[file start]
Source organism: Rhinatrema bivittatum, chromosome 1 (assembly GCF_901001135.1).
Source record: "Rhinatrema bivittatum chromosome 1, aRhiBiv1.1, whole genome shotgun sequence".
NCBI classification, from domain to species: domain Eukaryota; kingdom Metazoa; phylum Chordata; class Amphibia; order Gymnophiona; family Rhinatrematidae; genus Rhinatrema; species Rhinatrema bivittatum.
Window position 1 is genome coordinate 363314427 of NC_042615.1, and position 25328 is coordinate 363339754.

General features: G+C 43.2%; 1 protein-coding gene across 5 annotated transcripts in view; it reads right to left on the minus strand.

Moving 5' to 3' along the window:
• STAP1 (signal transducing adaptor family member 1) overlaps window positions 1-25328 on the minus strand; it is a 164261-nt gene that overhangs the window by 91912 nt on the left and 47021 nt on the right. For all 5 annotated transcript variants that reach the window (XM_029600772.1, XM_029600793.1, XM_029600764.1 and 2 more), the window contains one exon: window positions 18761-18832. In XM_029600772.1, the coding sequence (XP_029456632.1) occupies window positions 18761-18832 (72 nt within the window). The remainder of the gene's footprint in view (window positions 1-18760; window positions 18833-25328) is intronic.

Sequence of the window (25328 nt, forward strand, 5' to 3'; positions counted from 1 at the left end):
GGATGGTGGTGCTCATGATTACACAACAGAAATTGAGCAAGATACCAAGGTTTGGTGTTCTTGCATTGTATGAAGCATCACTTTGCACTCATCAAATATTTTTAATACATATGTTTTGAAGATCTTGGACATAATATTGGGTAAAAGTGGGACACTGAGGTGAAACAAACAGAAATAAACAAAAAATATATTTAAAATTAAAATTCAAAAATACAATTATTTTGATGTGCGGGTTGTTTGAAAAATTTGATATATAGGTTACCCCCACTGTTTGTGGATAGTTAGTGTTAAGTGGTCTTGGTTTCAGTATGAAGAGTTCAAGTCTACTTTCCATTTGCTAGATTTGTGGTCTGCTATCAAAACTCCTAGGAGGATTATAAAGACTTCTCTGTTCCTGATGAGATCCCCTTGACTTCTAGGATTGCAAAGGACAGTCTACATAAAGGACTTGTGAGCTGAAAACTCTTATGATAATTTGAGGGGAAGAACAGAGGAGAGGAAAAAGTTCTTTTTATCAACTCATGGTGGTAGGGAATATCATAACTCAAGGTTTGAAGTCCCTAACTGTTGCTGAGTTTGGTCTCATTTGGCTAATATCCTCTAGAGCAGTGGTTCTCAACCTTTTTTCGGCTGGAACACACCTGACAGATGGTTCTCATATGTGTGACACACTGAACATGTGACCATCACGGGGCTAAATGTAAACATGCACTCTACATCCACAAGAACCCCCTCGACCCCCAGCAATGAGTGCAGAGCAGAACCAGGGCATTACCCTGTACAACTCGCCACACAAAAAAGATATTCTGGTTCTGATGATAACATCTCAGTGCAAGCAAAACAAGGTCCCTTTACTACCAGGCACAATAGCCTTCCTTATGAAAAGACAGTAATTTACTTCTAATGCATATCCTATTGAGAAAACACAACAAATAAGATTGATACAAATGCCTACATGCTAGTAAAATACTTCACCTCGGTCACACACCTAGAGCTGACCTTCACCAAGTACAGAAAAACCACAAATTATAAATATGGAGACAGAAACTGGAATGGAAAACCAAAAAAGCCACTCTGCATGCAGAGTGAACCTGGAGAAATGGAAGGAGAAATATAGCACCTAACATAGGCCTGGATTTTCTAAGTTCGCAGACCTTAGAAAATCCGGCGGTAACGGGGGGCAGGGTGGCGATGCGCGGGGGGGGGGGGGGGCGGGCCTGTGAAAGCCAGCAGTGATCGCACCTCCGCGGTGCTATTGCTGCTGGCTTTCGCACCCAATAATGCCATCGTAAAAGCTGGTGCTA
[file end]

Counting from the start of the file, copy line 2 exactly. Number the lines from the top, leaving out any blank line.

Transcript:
Source record: "Rhinatrema bivittatum chromosome 1, aRhiBiv1.1, whole genome shotgun sequence".